Alexander Jackson Davis, Picturesque American
I collect buildings, the way some people collect baseball cards or lovers: the more seemingly unattainable the object of my desire, the more ardent is my longing. While buildings that escape the wrecker’s ball have tangible charms, those that have been lost, or survive in ruin and whose loss is imminent, are to me most romantic, most alluring. Reconstruction, however responsible (think Williamsburg, Virginia), is to me a bore, a classroom diorama for credulous grownups. Renovation is a term that gives me the willies, too; well-intentioned but ghastly examples may be found around the corner. Restoration and preservation, however, are decidedly on the side of the angels – and there is a spectacular work in progress in our midst, in the architectural museum that is Newburgh, about which there is more to be said.
Galvanically attractive to me are the buildings that never were – the ones that were planned but never built, those that failed to prevail in civic competitions, or the flights of fancy that architects sketched knowing they would never be built. That is why I like reading about buildings almost as much as I do visiting them, or prowling around their former sites, sensing the presence of ghosts in a most agreeable manner.
For more than a decade my regular companion on such literary or actual perambulations has been Alexander Jackson Davis (1803 – 1892), an architect who worked in a dazzling variety of styles: Greek Revival, Italianate or Tuscan, Gothic Revival, Tudor, Egyptian, Swiss. He invented the style we know as "Hudson River Bracketed," which Edith Wharton referenced in her 1929 novel of the same name. He co-designed the first apartment building in America in 1833 (La Grange Terrace or Colonnade Row in New York), and beginning twenty years later he designed Llewellyn Park, in East Orange, New Jersey, America's first great picturesque suburban community – a continuous landscape of winding streets, shaded sidewalks, and undulating lawns.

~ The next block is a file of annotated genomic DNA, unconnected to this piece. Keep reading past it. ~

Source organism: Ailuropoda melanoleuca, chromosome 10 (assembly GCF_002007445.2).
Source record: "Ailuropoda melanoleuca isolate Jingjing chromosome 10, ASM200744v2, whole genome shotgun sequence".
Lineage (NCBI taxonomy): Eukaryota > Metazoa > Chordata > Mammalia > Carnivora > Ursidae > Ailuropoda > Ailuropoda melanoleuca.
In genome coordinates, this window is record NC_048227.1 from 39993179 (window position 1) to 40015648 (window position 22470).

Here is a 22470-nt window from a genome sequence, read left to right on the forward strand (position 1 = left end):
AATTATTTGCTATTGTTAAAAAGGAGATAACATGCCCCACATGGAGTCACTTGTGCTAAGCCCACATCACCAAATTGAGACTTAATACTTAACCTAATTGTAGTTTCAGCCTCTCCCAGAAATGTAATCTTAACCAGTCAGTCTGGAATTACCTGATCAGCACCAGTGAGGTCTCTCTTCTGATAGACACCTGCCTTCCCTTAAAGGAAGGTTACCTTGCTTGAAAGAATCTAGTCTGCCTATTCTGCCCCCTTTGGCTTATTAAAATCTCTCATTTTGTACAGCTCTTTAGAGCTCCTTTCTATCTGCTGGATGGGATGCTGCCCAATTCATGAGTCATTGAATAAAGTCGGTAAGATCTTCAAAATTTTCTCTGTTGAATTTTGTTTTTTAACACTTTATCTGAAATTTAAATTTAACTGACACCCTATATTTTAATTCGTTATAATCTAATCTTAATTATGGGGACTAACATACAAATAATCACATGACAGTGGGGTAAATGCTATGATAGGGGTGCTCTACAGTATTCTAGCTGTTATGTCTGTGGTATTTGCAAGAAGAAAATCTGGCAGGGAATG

But if there is one word to describe the vast terrain over which Davis was master, it would be Picturesque. His buildings have survived to an astonishing extent (although many splendid examples were razed in the name of progress) and his own copiously detailed record of his life and art has been preserved in four major collections, all in New York City: the Avery Library at Columbia University, the New York Public Library, the New-York Historical Society, and the Metropolitan Museum of Art.
It is from the collections of the Met that I obtained Davis’s serene plan for “A Villa in the Italian Style,” for which construction commenced in 1836 at Rondout on the Hudson (since 1870 a part of Kingston). The precise site of this villa has continued to elude me, despite research among Ulster County deeds of the period, but it is likely that the land was owned by Smillie’s father-in-law, Lambert Van Valkenburg. Alas, the avant-garde residence was abandoned halfway when the expense began to overwhelm the client, New York City engraver James Smillie, who like Davis had won fame with his delineations for the New-York Mirror.
Davis was an artist whose renderings of New York buildings in the 1820s had been so widely admired that painters John Trumbull and Rembrandt Peale advised him to turn his hand to architecture. Joining Ithiel Town and Martin Euclid Thompson as an “architectural composer,” Davis designed public buildings and even residences in the Greek Revival style that was the firm’s hallmark. Among his many notable commissions in this style were the home of poet James Hillhouse in New Haven, Connecticut (demolished in 1943), the Custom House in New York (which survives on Wall Street as the Federal Hall Memorial), and the Dutch Reformed Church in Newburgh (deconsecrated in 1967 but still holy to those who revere fine buildings).
By 1836 Davis had parted ways with Town (and with James Dakin, who had joined the practice after Thompson left it; it was Dakin with whom Davis had designed La Grange Terrace). His work at Blithewood for patron Robert Donaldson had convinced him that Grecian temples in rustic settings constituted a wretched excrescence. Donaldson (1800-72) was a Carolinian who not only commissioned Davis to design Blithewood but also a key addition to Edgewater, Donaldson’s later residence at Barrytown that may be seen from the west bank of the Hudson (it remains a private residence to this day). Donaldson was also one of the sponsors of Davis’s only book, Rural Residences, in 1838.
By 1841 Davis would supply designs for the first of many books by Andrew Jackson Downing, for whom, like Davis, Donaldson was a most sympathetic patron. The two AJDs collaborated throughout the ensuing decade to cure Americans of the “Greek temple disease,” as Downing put it, and to embrace a picturesque style that became known as Hudson River Gothic, and ultimately American Gothic. Their most harmonious hands-on collaboration of landscape and architecture is permanently on view at Montgomery Place, just a bit further north.